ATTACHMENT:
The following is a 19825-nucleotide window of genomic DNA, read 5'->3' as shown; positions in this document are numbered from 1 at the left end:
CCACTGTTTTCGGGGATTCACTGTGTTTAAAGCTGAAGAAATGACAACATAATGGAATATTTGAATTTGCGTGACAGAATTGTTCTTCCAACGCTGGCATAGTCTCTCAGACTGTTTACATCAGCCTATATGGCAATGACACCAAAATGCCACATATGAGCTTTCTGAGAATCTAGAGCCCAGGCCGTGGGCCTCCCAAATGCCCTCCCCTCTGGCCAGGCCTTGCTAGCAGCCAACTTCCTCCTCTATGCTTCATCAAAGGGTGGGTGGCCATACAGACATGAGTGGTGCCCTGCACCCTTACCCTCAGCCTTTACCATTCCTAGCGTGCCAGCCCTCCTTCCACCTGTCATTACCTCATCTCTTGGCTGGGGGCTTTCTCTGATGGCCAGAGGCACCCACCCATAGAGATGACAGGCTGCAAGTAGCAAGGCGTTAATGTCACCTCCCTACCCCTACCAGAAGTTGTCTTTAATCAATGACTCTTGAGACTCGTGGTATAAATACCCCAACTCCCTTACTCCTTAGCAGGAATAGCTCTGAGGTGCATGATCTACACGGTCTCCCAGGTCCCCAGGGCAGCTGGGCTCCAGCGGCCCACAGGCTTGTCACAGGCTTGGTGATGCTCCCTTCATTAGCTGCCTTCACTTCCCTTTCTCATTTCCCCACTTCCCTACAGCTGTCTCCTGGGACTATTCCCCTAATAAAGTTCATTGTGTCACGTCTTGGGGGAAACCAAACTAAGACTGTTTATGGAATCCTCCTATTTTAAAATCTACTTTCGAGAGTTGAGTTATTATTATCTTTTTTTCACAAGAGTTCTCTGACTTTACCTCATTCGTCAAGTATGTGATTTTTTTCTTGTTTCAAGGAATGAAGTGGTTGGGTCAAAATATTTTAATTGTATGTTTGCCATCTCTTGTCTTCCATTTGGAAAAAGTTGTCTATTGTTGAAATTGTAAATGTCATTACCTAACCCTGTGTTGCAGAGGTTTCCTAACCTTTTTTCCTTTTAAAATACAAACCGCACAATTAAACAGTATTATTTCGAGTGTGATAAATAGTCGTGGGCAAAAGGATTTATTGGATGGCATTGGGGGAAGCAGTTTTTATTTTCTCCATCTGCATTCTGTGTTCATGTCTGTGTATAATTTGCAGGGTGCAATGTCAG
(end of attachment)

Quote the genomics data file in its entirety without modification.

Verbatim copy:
The following is a 19825-nucleotide window of genomic DNA, read 5'->3' as shown; positions in this document are numbered from 1 at the left end:
CCACTGTTTTCGGGGATTCACTGTGTTTAAAGCTGAAGAAATGACAACATAATGGAATATTTGAATTTGCGTGACAGAATTGTTCTTCCAACGCTGGCATAGTCTCTCAGACTGTTTACATCAGCCTATATGGCAATGACACCAAAATGCCACATATGAGCTTTCTGAGAATCTAGAGCCCAGGCCGTGGGCCTCCCAAATGCCCTCCCCTCTGGCCAGGCCTTGCTAGCAGCCAACTTCCTCCTCTATGCTTCATCAAAGGGTGGGTGGCCATACAGACATGAGTGGTGCCCTGCACCCTTACCCTCAGCCTTTACCATTCCTAGCGTGCCAGCCCTCCTTCCACCTGTCATTACCTCATCTCTTGGCTGGGGGCTTTCTCTGATGGCCAGAGGCACCCACCCATAGAGATGACAGGCTGCAAGTAGCAAGGCGTTAATGTCACCTCCCTACCCCTACCAGAAGTTGTCTTTAATCAATGACTCTTGAGACTCGTGGTATAAATACCCCAACTCCCTTACTCCTTAGCAGGAATAGCTCTGAGGTGCATGATCTACACGGTCTCCCAGGTCCCCAGGGCAGCTGGGCTCCAGCGGCCCACAGGCTTGTCACAGGCTTGGTGATGCTCCCTTCATTAGCTGCCTTCACTTCCCTTTCTCATTTCCCCACTTCCCTACAGCTGTCTCCTGGGACTATTCCCCTAATAAAGTTCATTGTGTCACGTCTTGGGGGAAACCAAACTAAGACTGTTTATGGAATCCTCCTATTTTAAAATCTACTTTCGAGAGTTGAGTTATTATTATCTTTTTTTCACAAGAGTTCTCTGACTTTACCTCATTCGTCAAGTATGTGATTTTTTTCTTGTTTCAAGGAATGAAGTGGTTGGGTCAAAATATTTTAATTGTATGTTTGCCATCTCTTGTCTTCCATTTGGAAAAAGTTGTCTATTGTTGAAATTGTAAATGTCATTACCTAACCCTGTGTTGCAGAGGTTTCCTAACCTTTTTTCCTTTTAAAATACAAACCGCACAATTAAACAGTATTATTTCGAGTGTGATAAATAGTCGTGGGCAAAAGGATTTATTGGATGGCATTGGGGGAAGCAGTTTTTATTTTCTCCATCTGCATTCTGTGTTCATGTCTGTGTATAATTTGCAGGGTGCAATGTCAG